Though many countries have developed high-speed rail such as Britain, China, France, Spain and Japan, the process of developing high-speed rail in the United States seems slower than normal. The effort of raising US railway speed can be dated back to 1934. In history, The Pioneer Zephyr set a speed record of 112.5mph, and its success made other railway companies join speed-raising competition to attract more passengers. However, after the Naperville train disaster in 1946, the US government forced every company to install automatic train control (ATC). Due to the high prices of ATC, railway companies had to slow down the competition of building high-speed rails.
After years of stagnation, in contrast of the development of high-speed rails in other nations, the U.S. only has one high-speed rail nowadays, Acela Express, serving in the Northeast. Fortunately, high-speed rail project in California beginning in this year is regarded as the first step of the actual development of high-speed rail in the U.S. This railway will connect major cities in California, and can be fully completed as early as 2029. According to the data from US High Speed Rail Association, if the high-speed railway system is constructed completely (across the whole nation), there will be millions more jobs and 19 billion revenue per year from the new system.
Regarding the general public’s preference towards means of transportation, a survey (refer to the link attached below for the source of survey) shows that, 79 percent of respondents prefer taking high-speed train than airplanes if high-speed rail exists and 61 percent would choose rail even for the same price. Besides the obvious price advantage, people prefer high-speed trains because of the saving of time to get to airport and arrival delay. All those show high-speed trains, as the means of long-distance transportation has opportunity cost advantage over airplanes.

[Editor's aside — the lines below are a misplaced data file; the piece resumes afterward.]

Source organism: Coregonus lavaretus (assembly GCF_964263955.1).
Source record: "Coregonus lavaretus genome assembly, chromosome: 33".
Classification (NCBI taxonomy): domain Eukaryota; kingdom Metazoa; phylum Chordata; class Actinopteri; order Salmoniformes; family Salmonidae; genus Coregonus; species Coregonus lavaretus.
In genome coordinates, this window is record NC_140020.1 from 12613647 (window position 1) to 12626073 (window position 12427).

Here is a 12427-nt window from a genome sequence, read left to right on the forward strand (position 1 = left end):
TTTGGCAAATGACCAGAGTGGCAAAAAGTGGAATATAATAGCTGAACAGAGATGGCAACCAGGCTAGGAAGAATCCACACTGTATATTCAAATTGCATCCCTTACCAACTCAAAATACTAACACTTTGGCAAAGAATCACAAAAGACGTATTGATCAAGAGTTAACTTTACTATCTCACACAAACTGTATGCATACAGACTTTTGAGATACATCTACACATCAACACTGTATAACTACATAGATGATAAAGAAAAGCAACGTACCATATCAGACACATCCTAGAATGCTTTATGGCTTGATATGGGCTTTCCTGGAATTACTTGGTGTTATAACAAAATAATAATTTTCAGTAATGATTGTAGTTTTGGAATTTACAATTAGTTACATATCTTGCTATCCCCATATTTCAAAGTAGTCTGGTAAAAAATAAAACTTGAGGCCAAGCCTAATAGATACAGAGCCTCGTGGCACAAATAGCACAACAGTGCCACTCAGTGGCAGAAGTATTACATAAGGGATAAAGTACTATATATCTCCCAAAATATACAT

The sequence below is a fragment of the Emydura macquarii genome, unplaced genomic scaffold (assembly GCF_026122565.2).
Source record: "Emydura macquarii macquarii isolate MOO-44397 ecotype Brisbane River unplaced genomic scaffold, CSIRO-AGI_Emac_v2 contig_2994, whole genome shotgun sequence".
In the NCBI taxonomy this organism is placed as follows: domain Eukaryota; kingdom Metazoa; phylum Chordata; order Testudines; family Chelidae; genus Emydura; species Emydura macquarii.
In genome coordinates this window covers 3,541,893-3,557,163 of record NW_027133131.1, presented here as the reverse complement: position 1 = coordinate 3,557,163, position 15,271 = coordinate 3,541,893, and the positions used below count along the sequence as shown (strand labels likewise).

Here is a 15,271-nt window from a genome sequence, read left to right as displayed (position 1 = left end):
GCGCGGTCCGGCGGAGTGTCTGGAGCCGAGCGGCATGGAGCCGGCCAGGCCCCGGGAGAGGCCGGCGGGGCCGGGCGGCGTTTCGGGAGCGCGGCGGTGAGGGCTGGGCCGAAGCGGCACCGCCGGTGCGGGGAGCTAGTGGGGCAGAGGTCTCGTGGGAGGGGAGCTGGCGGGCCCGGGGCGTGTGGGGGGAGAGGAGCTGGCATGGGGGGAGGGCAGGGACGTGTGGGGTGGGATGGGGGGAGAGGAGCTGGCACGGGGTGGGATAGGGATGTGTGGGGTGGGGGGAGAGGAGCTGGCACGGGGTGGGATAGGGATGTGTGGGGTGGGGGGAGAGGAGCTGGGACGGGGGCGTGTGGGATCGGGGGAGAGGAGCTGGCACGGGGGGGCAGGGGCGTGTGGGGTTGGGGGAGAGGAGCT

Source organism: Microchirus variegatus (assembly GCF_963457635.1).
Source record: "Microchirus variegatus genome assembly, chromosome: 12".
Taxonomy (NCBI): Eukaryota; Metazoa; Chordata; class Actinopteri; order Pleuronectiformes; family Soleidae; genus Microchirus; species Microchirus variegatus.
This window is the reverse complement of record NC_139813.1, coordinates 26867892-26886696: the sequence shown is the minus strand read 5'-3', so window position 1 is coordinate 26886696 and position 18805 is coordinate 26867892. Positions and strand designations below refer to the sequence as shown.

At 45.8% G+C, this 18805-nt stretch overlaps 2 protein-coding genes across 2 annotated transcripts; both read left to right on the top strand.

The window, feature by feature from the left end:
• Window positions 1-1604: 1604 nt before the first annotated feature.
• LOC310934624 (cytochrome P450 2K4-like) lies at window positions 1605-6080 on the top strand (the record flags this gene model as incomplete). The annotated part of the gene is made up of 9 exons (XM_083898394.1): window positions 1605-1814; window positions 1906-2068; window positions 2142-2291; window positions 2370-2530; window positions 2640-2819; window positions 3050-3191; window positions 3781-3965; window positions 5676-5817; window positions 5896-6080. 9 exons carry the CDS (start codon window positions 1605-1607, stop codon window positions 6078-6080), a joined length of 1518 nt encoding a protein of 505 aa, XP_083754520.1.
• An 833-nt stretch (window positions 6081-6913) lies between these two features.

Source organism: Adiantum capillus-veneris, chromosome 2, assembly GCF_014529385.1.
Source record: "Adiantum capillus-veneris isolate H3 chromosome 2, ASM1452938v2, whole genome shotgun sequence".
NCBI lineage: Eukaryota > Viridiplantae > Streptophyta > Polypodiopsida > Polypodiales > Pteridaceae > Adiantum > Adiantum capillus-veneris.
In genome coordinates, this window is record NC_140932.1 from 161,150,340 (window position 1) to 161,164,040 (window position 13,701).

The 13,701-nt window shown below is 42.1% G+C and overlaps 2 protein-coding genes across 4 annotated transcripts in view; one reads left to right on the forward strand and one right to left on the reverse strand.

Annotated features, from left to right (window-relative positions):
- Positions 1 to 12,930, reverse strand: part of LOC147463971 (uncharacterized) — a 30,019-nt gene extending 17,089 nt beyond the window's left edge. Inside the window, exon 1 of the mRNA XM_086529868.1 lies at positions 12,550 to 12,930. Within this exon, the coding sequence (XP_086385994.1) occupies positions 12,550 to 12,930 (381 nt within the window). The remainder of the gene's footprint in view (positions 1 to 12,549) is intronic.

Despite of the advantages of high-speed rail, the building is slow and facing a lot of obstacles. Only the first line of California high-speed rail project has been started because of the tremendous construction cost. For other parts of the nation, there are still no signs of showing that building such a profitable and economic transportation system interests politicians and general public. For example, the plan to raise the speed of the line that connects Portland, Seattle and Vancouver was halted in 2012 because of safety concerns from Union Pacific Railroad. While other major developed nations have enjoyed the speed and welfare of high-speed rail, the U.S. is still driving its trains slowly into the future.